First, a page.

Some theses on the Merritt-Peterson imbroglio.
- Merritt asked fair and reasonable questions. I’ve no idea what the dynamic was like in the conversation, but there’s nothing about the way the questions were posed or the subject of the questions that was inappropriate.
- Peterson was unprepared. I would hate to see Peterson moderate a session or congregational meeting. Apparently he’s one to think on his feet.
- Merritt isn’t much of a journalist. His writing is part journalism, part advocacy, and part self-promotion. The interview in question was remarkably shallow and after reading it I felt that I’d lost five minutes of my life that I would never recover.
- Peterson isn’t much of a pastor-theologian. I appreciate Peterson’s writing, I really do. Good theology proceeds from first principles and works its way down to concrete situations. Peterson tends to start with situations–a great way to be a popular, but only marginally faithful, pastor.
- Merritt comes off looking like a guy who fleeced an octogenarian. Again, I don’t know what the dynamic of the conversation was, but one way to spin it is that Merritt somehow influenced the way that Peterson answered. As Hunter Baker has pointed out, no famous evangelical octogenarians are safe!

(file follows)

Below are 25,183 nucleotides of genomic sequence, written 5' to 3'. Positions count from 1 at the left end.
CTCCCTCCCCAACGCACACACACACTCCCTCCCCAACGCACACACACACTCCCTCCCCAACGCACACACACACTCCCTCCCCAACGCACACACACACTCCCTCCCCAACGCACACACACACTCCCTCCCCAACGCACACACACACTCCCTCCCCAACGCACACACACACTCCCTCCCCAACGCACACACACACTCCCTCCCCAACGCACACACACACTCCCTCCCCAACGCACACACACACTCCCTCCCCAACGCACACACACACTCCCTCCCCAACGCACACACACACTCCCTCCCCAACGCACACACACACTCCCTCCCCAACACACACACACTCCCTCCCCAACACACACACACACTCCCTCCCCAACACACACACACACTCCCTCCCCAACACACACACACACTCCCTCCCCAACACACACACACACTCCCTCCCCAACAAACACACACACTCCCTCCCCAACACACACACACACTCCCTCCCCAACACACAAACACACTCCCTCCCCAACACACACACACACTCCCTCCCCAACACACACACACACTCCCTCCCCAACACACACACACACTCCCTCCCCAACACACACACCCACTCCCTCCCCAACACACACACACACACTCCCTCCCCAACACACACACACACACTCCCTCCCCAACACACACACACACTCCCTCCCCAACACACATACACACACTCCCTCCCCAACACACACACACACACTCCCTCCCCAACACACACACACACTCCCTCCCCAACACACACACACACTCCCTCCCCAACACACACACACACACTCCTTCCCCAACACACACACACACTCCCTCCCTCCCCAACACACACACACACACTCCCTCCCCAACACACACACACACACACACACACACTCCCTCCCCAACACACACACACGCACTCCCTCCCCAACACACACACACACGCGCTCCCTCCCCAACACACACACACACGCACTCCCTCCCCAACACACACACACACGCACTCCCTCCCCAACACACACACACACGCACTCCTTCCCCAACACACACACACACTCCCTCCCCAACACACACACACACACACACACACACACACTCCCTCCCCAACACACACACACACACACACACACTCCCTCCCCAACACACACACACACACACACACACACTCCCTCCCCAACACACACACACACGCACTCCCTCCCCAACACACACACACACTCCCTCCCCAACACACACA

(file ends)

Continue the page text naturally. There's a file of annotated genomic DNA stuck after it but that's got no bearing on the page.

- It’s all a bit of a pump fake. At the end of the day we all know that Peterson probably believes along the lines of his first answer to Merritt. He has stated such publicly in other contexts (as Fred Harrell has decided it is his moral duty to “out”–yes, it is tacky isn’t it?) and hinted at it over the years. His recantation is reminiscent of Rowan Williams statement about not favoring gay marriage on the basis of factors like: history, global context, etc. All very noble ways of saying that a man favors it personally but would rather not rock the boat.
At the end of the day/week, the most we can say is that both Merritt and Peterson are emblematic of the shallow nature of our national discourse.